On the day of the questioning, January 30, 1957, Garner's fingerprints were taken. One of the lifts from the cab, taken [51 Del. 308] from the right rear door handle, was proved by a fingerprint expert from the F.B.I. to be a partial print of Garner's right-hand little finger.
The foregoing is a detailed summary of the State's case. Beyond reasonable doubt, the murderers were the two men whom Mrs. Furst saw leaving the Ferris grounds at midnight and who walked through Willow Run and disposed of Chickadel's wallet and its contents. And the jury could well find that the same men hurriedly caught a bus on the Kirkwood Highway driving away from Wilmington and then--still in a hurry--caught another bus back to Wilmington. It would stretch coincidence too far to suppose that two Negroes of their description, at just that time and place on the Kirkwood Highway, returned to Wilmington in that manner.
The other evidence strongly points to Garner and Thompson as the two men, and satisfactorily identifies Garner.
Garner admits that he and Thompson set out on that evening on an errand of assault and robbery. They made two--perhaps three--unsuccessful attempts. Garner admits the visit to the taproom, where he was identified. The circumstances suggest the correctness of the bartender's suspicion that when they entered the taproom they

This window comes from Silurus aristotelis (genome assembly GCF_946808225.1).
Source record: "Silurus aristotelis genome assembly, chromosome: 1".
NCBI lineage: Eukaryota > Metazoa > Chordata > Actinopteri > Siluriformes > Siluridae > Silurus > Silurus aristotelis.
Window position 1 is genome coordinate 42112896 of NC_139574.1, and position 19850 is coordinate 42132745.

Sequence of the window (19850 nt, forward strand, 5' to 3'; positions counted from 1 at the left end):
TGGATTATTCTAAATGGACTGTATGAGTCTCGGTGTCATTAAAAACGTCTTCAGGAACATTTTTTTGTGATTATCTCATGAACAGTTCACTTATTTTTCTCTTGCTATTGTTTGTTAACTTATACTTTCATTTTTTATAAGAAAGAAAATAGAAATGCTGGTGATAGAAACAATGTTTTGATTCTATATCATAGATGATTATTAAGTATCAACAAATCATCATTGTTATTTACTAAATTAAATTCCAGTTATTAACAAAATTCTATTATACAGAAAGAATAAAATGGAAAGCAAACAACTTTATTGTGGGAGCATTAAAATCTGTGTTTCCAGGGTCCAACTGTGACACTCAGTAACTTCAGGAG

were up to no good. Garner also admits another attempt. The Church Street attempt was seen by the bartender, and the Bennett Street attempt occurred nearby, at a time shortly after the previous attempt. Miss Reider could not fix the time accurately, but a reading of all of her testimony--not merely the single answer ('probably' nearer eleven-thirty) that counsel seeks to excerpt from the context--suggests that it was nearer eleven. At all events the evidence of the Bennett Street episode was admissible for such weight as the jury might give it.
Garner admits that after an unsuccessful attempt at robbery the two men, then on the east side, hailed a taxicab. The time of this occurrence was just after Chickadel had dropped a regular customer on the east side and was cruising or returning [51 Del. 309] to his stand, as appears from the evidence of the switchboard operator. It must have been Chickadel's cab, for Garner's fingerprint was found on the right rear door handle. The suggestion that Garner's print might have been left on the handle during a previous trip is, as the fingerprint expert testified, highly improbable. If so, it would naturally have been obliterated by prints of other passengers. The jury evidently rejected the explanation.
Another suggestion that the whereabouts of the cab are unaccounted for for several hours is answered by its possession in the morning by the State Police. The presumption is that they did their obvious duty and impounded the cab. And we cannot understand what use Garner seeks to make of the point. Surely it cannot be reasonably suggested that Garner somehow got into the cab during those hours.
The jury was warranted in finding that the fingerprint showed Garner's presence in the cab on the eve of the murder.